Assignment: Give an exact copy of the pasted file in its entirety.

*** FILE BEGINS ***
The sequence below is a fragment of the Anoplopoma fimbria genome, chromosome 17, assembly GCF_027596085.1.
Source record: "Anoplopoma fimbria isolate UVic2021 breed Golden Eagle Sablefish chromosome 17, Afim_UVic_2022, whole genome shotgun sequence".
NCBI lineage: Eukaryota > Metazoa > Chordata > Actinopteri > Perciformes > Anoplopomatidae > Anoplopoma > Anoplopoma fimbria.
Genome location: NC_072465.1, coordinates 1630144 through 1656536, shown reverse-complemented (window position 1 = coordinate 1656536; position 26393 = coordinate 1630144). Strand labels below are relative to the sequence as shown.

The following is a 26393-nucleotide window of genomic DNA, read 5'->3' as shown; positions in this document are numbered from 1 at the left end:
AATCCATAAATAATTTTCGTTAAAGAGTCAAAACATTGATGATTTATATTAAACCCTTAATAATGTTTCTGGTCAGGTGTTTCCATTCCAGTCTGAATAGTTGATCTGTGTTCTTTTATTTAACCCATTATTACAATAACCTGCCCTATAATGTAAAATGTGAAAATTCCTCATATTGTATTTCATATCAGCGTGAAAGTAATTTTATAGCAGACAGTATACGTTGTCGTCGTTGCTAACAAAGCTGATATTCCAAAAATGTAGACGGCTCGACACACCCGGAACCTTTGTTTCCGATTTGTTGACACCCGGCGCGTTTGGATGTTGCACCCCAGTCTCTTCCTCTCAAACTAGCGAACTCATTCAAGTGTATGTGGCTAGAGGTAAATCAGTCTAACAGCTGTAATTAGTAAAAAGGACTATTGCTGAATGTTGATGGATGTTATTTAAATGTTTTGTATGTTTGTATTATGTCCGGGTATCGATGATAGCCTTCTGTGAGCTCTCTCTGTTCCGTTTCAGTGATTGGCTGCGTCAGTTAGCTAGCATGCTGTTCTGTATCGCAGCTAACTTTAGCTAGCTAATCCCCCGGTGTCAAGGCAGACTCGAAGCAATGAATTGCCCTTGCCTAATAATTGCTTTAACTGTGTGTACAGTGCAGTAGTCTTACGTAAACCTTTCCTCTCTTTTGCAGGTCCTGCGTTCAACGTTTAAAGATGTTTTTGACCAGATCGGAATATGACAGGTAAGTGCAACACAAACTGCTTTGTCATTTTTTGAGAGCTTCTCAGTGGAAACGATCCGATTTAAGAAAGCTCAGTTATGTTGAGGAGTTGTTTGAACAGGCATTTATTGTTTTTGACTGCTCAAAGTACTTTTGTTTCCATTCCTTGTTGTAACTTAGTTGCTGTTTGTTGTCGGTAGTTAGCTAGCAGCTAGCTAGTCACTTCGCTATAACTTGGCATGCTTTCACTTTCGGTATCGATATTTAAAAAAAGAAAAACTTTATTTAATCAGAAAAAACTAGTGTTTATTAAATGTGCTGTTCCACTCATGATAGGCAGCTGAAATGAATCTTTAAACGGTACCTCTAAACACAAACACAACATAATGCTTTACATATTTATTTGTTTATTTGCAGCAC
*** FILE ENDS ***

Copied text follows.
The sequence below is a fragment of the Anoplopoma fimbria genome, chromosome 17, assembly GCF_027596085.1.
Source record: "Anoplopoma fimbria isolate UVic2021 breed Golden Eagle Sablefish chromosome 17, Afim_UVic_2022, whole genome shotgun sequence".
NCBI lineage: Eukaryota > Metazoa > Chordata > Actinopteri > Perciformes > Anoplopomatidae > Anoplopoma > Anoplopoma fimbria.
Genome location: NC_072465.1, coordinates 1630144 through 1656536, shown reverse-complemented (window position 1 = coordinate 1656536; position 26393 = coordinate 1630144). Strand labels below are relative to the sequence as shown.

The following is a 26393-nucleotide window of genomic DNA, read 5'->3' as shown; positions in this document are numbered from 1 at the left end:
AATCCATAAATAATTTTCGTTAAAGAGTCAAAACATTGATGATTTATATTAAACCCTTAATAATGTTTCTGGTCAGGTGTTTCCATTCCAGTCTGAATAGTTGATCTGTGTTCTTTTATTTAACCCATTATTACAATAACCTGCCCTATAATGTAAAATGTGAAAATTCCTCATATTGTATTTCATATCAGCGTGAAAGTAATTTTATAGCAGACAGTATACGTTGTCGTCGTTGCTAACAAAGCTGATATTCCAAAAATGTAGACGGCTCGACACACCCGGAACCTTTGTTTCCGATTTGTTGACACCCGGCGCGTTTGGATGTTGCACCCCAGTCTCTTCCTCTCAAACTAGCGAACTCATTCAAGTGTATGTGGCTAGAGGTAAATCAGTCTAACAGCTGTAATTAGTAAAAAGGACTATTGCTGAATGTTGATGGATGTTATTTAAATGTTTTGTATGTTTGTATTATGTCCGGGTATCGATGATAGCCTTCTGTGAGCTCTCTCTGTTCCGTTTCAGTGATTGGCTGCGTCAGTTAGCTAGCATGCTGTTCTGTATCGCAGCTAACTTTAGCTAGCTAATCCCCCGGTGTCAAGGCAGACTCGAAGCAATGAATTGCCCTTGCCTAATAATTGCTTTAACTGTGTGTACAGTGCAGTAGTCTTACGTAAACCTTTCCTCTCTTTTGCAGGTCCTGCGTTCAACGTTTAAAGATGTTTTTGACCAGATCGGAATATGACAGGTAAGTGCAACACAAACTGCTTTGTCATTTTTTGAGAGCTTCTCAGTGGAAACGATCCGATTTAAGAAAGCTCAGTTATGTTGAGGAGTTGTTTGAACAGGCATTTATTGTTTTTGACTGCTCAAAGTACTTTTGTTTCCATTCCTTGTTGTAACTTAGTTGCTGTTTGTTGTCGGTAGTTAGCTAGCAGCTAGCTAGTCACTTCGCTATAACTTGGCATGCTTTCACTTTCGGTATCGATATTTAAAAAAAGAAAAACTTTATTTAATCAGAAAAAACTAGTGTTTATTAAATGTGCTGTTCCACTCATGATAGGCAGCTGAAATGAATCTTTAAACGGTACCTCTAAACACAAACACAACATAATGCTTTACATATTTATTTGTTTATTTGCAGCAC